Ad revenue business is dependent on automated processes for buying and selling of advertisements as they pay out on the basis of views and clicks. But this system is also vulnerable to abuse, and this is exactly what happened.
On Tuesday, Buzzfeed News exposed an ad fraud where cybercriminals were using more than 125 Android apps and websites for tracking and mimicking user behavior. It was used generating millions of dollars through ad views/ clicks.
Google explained in a blog post, how the botnet termed as “TechSnab” works to inflate the ad revenue by deploying bots to visit web pages. It showed ads to bots in an invisible window to create fake traffic among the real ones.
A front company called “We Purchase Apps” would buy legit apps from developers and transferred the ownership to a network of shell companies located in Cyprus, Malta, British Virgin Islands, Croatia, Bulgaria, and other places.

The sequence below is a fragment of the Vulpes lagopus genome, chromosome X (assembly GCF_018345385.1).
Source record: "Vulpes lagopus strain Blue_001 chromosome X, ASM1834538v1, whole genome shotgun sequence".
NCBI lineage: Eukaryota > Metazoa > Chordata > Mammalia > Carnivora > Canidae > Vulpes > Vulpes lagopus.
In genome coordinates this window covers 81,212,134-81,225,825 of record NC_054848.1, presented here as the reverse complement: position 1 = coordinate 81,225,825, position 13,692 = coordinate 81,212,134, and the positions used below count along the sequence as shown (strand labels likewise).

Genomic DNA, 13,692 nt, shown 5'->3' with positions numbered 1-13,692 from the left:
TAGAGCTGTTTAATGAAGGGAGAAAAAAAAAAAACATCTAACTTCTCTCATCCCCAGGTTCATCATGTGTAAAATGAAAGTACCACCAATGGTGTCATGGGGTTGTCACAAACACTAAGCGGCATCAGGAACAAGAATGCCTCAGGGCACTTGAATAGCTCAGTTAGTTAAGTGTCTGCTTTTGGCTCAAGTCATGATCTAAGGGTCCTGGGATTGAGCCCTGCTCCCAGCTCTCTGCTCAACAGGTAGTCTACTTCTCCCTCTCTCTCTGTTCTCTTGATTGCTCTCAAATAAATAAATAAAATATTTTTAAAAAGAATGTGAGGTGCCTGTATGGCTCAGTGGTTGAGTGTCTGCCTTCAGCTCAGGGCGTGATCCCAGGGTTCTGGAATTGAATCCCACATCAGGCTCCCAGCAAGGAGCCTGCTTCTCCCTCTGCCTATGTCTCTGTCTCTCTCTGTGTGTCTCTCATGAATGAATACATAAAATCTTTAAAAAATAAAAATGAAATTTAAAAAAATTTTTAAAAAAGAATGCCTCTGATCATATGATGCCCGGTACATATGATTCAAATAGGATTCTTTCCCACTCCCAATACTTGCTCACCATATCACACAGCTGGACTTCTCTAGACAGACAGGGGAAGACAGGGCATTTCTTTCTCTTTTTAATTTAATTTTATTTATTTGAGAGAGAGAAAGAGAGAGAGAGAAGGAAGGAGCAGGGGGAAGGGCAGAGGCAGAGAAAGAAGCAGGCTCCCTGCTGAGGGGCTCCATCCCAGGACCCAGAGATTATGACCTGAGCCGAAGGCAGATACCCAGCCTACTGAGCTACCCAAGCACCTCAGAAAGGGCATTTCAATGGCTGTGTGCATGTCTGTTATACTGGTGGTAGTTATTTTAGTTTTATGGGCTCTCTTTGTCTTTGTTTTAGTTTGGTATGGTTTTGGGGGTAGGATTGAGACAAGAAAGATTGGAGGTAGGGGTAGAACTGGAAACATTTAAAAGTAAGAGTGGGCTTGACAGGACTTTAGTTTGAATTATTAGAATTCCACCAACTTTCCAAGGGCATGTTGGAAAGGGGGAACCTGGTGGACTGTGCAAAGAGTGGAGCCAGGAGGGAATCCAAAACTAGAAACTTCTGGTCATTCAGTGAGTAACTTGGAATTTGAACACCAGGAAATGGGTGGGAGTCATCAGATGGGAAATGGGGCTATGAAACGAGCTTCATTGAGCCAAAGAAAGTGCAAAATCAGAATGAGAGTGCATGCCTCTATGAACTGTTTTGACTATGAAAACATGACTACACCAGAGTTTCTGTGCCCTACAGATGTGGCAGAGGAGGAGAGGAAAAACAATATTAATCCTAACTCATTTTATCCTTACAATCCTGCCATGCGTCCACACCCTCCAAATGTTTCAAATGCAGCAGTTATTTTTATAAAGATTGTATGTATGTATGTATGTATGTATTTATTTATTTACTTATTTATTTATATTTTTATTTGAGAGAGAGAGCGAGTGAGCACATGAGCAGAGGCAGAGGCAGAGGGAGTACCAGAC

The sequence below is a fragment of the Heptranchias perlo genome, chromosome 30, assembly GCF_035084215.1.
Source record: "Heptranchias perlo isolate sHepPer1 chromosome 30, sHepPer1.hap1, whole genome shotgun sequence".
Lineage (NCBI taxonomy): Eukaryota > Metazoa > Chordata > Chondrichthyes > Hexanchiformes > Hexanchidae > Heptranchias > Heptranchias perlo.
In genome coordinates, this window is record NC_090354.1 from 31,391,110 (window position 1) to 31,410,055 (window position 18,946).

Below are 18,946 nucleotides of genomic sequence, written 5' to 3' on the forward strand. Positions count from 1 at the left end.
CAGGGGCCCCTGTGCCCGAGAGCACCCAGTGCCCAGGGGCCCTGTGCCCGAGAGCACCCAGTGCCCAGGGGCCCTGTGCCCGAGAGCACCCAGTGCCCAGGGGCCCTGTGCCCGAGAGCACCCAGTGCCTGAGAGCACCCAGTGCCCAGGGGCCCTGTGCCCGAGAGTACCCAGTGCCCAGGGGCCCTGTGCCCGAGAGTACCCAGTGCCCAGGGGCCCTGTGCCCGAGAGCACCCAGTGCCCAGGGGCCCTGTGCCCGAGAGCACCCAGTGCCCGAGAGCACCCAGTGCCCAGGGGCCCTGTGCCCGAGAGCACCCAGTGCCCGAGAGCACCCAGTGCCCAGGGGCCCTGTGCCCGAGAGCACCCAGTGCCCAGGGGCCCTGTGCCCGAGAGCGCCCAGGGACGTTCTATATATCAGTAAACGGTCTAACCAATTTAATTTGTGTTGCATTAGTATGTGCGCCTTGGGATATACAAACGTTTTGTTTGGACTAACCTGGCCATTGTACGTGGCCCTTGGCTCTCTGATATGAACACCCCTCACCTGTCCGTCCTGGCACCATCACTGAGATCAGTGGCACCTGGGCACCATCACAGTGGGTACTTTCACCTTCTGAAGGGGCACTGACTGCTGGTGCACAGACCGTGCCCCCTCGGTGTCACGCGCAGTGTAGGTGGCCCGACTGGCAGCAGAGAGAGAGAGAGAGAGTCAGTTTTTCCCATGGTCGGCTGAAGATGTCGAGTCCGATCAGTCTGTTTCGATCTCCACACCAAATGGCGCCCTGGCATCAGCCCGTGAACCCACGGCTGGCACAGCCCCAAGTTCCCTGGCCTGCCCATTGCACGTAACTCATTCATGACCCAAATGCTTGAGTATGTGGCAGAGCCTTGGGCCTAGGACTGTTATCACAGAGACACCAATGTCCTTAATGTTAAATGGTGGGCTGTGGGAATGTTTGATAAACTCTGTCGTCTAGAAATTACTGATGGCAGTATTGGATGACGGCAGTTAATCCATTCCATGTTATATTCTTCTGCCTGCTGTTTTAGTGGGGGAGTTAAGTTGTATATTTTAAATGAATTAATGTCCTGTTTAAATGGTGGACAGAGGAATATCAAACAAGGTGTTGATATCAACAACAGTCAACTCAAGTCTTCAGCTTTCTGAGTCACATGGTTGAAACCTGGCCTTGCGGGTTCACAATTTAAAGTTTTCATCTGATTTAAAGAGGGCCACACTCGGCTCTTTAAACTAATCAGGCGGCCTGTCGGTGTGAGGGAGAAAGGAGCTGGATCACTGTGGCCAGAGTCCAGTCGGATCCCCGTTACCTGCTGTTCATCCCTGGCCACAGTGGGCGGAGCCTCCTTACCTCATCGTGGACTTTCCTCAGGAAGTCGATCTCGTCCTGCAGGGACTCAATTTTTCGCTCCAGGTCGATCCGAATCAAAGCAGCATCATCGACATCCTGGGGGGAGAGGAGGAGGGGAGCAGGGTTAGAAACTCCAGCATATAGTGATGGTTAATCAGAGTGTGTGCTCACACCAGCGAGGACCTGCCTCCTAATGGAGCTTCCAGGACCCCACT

The masterminds of the ad fraud network kept an eye on popular apps and brought them quickly to include in their network. Once acquired, the apps were kept well maintained to keep the real users happy.
These purchased apps were used to train bots to monitor user behaviour and act like humans. This is how they managed to evade various fraud prevention tools and allowed the operators to make millions of dollars secretly.
According to Google, it “operates by creating hidden browser windows that visit web pages to inflate ad revenue. The malware contains common IP-based cloaking, data obfuscation, and anti-analysis defenses. ”
The affected apps include popular ones too ranging from games to utility apps like smartphone flashlights and nutrition apps. Many of the implicated apps were specifically made for children too.
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